Mines are development engines for host countries – ICMM

17th February 2015 By: Martin Creamer - Creamer Media Editor

Mines are development engines for host countries – ICMM

Martin Creamer and Tony Hodge
Photo by: Creamer Media

JOHANNESBURG (miningweekly.com) – Mines are proven engines of economic development for host countries, which benefit significantly from the foreign direct investment (FDI) that mines attract as well as the export earnings that they generate, the International Council for Mining & Metals (ICMM) has found in a unique 214-country study, which attests to the need to strengthen the contribution of mining to economic and social wellbeing.

While the focus of host governments has tended to be on taxes and royalties, the study shows that a strong new focus needs to be placed on the invaluable long-term benefits of FDI and export earnings, ICMM president Tony Hodge outlined to Creamer Media’s Mining Weekly Online on Tuesday in a video interview (see attached).

The ICMM report – a world first in its scope and scale – also provides evidence of mining making its most profound contribution in the most impoverished regions of the world.

Under the right conditions, the study found that mining could make a contribution that translated to greater citizen wellbeing and ongoing economic momentum even after mines had closed.

“The contribution of mining in national economies is already very, very significant in many, many countries across the world, and what we want to do is to make sure that contribution is as much as possible,” Hodge told Creamer Media’s Mining Weekly Online.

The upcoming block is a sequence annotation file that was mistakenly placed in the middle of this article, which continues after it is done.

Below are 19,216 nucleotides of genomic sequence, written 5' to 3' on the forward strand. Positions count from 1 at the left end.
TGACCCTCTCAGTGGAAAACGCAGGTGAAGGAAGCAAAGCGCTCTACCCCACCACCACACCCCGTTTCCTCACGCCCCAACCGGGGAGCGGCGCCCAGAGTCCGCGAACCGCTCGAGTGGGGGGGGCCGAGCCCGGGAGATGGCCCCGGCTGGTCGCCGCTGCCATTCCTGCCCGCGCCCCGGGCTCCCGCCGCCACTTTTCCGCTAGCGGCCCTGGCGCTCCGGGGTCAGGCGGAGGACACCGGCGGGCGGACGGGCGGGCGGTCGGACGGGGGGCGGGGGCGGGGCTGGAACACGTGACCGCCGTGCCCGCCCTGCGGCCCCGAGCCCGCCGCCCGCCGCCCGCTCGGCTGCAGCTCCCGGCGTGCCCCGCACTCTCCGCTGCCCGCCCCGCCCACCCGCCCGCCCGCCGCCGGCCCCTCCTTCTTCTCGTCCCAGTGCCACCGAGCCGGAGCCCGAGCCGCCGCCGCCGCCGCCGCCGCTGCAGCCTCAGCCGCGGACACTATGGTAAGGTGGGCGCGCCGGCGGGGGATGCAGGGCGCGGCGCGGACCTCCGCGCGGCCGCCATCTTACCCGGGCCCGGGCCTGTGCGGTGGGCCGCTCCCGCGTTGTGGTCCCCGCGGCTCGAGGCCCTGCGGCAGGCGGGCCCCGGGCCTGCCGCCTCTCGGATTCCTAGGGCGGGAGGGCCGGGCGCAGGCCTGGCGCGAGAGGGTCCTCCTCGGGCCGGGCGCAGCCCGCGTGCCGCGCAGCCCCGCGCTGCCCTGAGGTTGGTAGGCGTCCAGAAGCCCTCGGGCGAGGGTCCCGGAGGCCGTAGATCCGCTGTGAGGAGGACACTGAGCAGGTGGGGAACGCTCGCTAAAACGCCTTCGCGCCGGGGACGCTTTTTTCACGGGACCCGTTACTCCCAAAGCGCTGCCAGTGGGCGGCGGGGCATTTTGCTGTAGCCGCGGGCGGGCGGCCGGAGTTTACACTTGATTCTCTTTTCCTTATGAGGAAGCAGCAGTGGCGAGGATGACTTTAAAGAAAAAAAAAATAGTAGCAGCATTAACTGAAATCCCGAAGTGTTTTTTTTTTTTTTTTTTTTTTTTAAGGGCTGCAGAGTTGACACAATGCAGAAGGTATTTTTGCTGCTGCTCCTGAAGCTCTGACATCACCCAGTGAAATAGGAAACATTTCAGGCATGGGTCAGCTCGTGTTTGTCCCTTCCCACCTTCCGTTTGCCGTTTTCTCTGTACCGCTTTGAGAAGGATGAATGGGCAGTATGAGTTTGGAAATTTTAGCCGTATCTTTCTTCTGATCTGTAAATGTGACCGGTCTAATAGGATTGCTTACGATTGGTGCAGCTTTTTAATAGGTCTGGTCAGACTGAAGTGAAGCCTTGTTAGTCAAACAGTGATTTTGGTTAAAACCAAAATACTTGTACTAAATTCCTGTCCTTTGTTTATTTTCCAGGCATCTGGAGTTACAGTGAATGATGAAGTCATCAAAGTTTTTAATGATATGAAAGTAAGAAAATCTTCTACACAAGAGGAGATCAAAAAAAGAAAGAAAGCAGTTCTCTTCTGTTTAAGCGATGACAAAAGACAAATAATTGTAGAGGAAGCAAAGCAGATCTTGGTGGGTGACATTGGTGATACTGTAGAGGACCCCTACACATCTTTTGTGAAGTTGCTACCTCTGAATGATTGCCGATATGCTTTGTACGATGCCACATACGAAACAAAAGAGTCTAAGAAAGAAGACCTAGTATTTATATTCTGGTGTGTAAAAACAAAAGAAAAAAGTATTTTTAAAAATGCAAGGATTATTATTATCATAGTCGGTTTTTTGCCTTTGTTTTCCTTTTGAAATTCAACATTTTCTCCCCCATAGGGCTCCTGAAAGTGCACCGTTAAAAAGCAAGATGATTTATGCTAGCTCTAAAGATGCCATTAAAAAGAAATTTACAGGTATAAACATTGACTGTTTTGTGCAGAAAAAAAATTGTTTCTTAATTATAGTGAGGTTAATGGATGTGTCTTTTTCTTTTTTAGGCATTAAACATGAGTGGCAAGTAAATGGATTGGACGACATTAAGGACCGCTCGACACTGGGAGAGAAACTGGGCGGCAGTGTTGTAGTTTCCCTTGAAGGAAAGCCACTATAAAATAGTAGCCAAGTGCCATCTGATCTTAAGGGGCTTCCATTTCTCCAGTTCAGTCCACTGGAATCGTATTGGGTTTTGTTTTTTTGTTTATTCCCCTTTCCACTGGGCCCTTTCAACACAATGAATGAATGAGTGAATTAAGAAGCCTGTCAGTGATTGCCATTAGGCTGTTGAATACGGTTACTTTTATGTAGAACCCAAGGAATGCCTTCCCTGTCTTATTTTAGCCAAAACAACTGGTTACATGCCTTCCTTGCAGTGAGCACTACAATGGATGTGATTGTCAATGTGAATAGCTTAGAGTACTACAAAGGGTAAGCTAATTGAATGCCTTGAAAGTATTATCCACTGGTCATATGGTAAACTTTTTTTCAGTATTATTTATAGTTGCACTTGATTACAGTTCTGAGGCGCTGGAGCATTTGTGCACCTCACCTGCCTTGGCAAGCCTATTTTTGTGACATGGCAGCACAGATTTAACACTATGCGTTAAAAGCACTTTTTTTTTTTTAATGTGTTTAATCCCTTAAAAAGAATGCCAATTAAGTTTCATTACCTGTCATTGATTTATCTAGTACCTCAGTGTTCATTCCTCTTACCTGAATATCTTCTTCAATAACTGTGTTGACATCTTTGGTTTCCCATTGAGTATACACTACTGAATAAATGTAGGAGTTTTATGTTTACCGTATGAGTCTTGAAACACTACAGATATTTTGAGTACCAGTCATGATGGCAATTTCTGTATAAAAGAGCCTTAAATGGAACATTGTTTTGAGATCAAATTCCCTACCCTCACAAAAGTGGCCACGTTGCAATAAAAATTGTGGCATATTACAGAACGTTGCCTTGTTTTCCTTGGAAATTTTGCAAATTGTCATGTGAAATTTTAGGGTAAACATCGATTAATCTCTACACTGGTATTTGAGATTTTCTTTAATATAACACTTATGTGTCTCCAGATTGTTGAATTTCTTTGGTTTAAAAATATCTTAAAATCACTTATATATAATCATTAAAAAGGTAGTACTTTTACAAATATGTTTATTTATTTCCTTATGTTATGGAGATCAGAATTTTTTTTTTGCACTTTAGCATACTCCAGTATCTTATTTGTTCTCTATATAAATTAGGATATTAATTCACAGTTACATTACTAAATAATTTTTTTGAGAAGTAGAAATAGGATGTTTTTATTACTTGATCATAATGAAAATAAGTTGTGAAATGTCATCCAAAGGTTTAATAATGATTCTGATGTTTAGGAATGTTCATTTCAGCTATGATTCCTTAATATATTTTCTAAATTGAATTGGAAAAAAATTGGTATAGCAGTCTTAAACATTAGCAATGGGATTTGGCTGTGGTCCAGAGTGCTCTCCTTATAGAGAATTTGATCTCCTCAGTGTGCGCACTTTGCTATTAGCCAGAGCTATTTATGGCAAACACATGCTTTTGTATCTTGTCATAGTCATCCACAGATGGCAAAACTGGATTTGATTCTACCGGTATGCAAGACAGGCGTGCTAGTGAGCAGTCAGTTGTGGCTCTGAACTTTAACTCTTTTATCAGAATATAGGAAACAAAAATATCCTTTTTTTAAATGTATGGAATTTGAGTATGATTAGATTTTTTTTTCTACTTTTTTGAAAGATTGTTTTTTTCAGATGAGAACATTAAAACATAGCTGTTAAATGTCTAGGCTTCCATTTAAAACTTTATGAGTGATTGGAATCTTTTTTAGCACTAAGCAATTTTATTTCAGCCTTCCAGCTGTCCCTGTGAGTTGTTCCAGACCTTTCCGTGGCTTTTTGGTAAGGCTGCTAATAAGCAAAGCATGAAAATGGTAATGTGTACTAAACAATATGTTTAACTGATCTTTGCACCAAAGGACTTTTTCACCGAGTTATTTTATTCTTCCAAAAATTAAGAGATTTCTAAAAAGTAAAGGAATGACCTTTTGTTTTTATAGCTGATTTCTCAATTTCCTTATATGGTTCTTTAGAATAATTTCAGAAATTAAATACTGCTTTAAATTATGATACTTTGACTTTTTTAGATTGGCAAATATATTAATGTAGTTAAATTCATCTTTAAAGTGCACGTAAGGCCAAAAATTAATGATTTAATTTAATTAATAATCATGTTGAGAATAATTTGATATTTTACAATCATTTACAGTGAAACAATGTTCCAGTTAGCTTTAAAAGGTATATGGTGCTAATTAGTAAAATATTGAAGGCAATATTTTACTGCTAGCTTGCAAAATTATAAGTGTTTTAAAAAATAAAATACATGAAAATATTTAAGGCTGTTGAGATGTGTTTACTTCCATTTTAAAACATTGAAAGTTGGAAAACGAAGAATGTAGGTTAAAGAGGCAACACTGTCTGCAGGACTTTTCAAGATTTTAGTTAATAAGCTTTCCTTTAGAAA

The report records that country-level work by the Extractive Industries Transparency Initiative is bringing greater precision to the reporting of the payment of taxes and royalties, and Hodge made the point that the evolution of the United Nation’s sustainable development goals, on which a report was due in the second half of next year, would likely play a strong future role in prioritising poverty alleviation.

“The role of mining in alleviating poverty in the long term is going to be profound,” Hodge forecast, adding that a careful collaborative government, community and mining sector conversation could result in win-win-win formulas for all stakeholders.

In the meantime, mining companies needed to continue building relationships with workers and the communities at their operations.

“No longer is it just how you get the right angle on the pit wall. It’s now about human relationships, and the good mining companies are introducing the correct skills sets and making great strides on this front,” he added.

During last week’s Investing in African Mining Indaba in Cape Town, mining professionals had succeeded in opening up a promising conversation with the people from the Alternative Mining Indaba.

“We’re beginning to talk together and that’s a great step forward for South Africa,” Hodge said.

The perception of many across the world that mining companies just took and failed to give needed to be turned around and progressive mining companies were learning that giving was the source of the stability that protected mining investments.

The ICMM study of the role of mining in national economies showed that the critical focus was not on how mining could be sustainable, but on how mining, minerals and metals could contribute to sustainable development.

It showed that the global value of mineral production had grown enormously over the last decade.

In 2012, it was more than six times higher than in 2000 and 60% higher than at its 2008 peak and even after production values fell by 11% in 2012, they remained historically high.

ICMM member companies include African Rainbow Minerals, AngloGold Ashanti, Anglo American, Glencore and Gold Fields.

The full study is available at www.icmm.com/national-economies.